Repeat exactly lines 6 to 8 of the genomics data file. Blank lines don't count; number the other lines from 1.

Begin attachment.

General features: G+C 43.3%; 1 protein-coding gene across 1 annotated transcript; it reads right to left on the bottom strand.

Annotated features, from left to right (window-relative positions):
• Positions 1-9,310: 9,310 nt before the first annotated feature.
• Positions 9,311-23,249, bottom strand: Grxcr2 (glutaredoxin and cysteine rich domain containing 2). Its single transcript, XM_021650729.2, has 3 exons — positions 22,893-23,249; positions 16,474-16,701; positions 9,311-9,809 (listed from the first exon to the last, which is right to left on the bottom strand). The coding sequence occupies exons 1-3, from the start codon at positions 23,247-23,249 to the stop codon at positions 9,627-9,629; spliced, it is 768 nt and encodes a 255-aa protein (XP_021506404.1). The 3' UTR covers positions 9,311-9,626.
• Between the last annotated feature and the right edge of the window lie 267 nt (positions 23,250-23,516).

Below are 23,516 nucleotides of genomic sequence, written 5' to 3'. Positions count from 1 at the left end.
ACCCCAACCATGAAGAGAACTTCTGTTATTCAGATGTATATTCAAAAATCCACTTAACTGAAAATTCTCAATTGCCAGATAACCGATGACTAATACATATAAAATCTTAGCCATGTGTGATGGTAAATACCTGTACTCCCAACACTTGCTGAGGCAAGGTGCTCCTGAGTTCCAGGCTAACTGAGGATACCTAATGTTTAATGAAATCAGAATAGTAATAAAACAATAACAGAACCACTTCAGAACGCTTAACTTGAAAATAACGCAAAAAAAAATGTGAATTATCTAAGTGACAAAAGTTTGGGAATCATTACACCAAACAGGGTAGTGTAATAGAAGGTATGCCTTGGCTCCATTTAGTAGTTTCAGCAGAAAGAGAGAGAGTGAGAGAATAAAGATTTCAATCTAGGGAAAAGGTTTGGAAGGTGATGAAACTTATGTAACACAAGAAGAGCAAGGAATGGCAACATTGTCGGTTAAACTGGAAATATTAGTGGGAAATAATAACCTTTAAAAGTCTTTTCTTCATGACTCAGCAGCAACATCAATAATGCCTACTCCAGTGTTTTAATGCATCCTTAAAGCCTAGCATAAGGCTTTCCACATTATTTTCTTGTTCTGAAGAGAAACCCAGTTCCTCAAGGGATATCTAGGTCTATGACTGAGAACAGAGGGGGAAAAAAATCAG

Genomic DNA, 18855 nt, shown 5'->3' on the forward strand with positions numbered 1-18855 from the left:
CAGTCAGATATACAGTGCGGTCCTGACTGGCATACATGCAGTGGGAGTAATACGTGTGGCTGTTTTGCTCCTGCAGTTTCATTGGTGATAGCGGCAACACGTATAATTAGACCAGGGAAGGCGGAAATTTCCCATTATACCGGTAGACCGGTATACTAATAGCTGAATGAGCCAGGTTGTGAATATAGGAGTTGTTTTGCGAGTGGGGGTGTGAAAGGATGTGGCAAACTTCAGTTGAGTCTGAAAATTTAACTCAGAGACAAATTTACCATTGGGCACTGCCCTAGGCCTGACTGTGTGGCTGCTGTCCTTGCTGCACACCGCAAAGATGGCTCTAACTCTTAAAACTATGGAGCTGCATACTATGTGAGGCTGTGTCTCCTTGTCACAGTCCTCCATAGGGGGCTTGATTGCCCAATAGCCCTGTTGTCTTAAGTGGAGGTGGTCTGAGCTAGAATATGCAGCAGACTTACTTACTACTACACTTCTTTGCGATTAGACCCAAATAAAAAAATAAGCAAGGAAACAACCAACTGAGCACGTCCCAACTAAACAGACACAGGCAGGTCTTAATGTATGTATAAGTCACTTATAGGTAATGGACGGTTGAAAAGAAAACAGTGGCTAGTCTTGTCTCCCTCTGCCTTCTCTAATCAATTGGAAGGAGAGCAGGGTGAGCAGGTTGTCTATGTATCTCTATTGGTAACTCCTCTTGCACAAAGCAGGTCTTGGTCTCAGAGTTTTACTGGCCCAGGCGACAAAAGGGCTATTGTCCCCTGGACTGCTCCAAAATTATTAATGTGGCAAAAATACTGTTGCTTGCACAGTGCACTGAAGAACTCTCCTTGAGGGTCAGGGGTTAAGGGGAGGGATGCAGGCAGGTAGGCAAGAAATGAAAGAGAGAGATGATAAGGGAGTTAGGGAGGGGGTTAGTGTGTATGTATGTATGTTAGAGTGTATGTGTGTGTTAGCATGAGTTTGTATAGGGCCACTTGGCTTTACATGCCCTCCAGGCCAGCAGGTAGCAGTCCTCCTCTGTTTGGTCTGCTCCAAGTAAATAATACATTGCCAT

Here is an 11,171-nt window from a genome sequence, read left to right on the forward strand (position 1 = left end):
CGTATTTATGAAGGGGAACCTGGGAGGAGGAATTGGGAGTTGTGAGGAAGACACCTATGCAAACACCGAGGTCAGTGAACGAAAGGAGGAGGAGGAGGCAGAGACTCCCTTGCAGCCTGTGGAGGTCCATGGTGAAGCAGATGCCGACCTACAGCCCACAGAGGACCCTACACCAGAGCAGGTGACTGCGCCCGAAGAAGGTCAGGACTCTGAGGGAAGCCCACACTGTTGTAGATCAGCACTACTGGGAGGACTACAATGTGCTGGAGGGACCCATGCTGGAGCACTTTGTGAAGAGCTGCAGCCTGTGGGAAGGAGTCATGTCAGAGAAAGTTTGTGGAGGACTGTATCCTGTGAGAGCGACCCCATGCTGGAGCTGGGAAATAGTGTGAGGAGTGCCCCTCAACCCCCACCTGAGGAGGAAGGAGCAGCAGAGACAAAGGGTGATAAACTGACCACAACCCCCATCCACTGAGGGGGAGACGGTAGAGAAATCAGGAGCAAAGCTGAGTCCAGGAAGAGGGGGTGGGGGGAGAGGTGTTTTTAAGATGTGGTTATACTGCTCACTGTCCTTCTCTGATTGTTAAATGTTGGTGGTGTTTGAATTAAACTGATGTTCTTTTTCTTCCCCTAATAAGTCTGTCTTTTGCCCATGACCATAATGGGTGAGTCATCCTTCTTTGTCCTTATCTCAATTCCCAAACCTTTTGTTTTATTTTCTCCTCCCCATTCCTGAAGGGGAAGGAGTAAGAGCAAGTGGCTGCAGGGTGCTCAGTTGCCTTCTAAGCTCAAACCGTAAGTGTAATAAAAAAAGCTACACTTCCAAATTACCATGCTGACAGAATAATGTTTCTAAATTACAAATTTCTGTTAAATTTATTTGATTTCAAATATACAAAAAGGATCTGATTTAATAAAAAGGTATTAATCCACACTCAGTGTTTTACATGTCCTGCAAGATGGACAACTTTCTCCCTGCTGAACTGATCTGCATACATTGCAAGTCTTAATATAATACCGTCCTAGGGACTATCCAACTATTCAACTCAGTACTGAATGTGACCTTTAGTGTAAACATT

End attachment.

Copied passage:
Below are 23,516 nucleotides of genomic sequence, written 5' to 3'. Positions count from 1 at the left end.
ACCCCAACCATGAAGAGAACTTCTGTTATTCAGATGTATATTCAAAAATCCACTTAACTGAAAATTCTCAATTGCCAGATAACCGATGACTAATACATATAAAATCTTAGCCATGTGTGATGGTAAATACCTGTACTCCCAACACTTGCTGAGGCAAGGTGCTCCTGAGTTCCAGGCTAACTGAGGATACCTAATGTTTAATGAAATCAGAATAGTAATAAAACAATAACAGAACCACTTCAGAACGCTTAACTTGAAAATAACGCAAAAAAAAATGTGAATTATCTAAGTGACAAAAGTTTGGGAATCATTACACCAAACAGGGTAGTGTAATAGAAGGTATGCCTTGGCTCCATTTAGTAGTTTCAGCAGAAAGAGAGAGAGTGAGAGAATAAAGATTTCAATCTAGGGAAAAGGTTTGGAAGGTGATGAAACTTATGTAACACAAGAAGAGCAAGGAATGGCAACATTGTCGGTTAAACTGGAAATATTAGTGGGAAATAATAACCTTTAAAAGTCTTTTCTTCATGACTCAGCAGCAACATCAATAATGCCTACTCCAGTGTTTTAATGCATCCTTAAAGCCTAGCATAAGGCTTTCCACATTATTTTCTTGTTCTGAAGAGAAACCCAGTTCCTCAAGGGATATCTAGGTCTATGACTGAGAACAGAGGGGGAAAAAAATCAG

Genomic DNA, 18855 nt, shown 5'->3' on the forward strand with positions numbered 1-18855 from the left: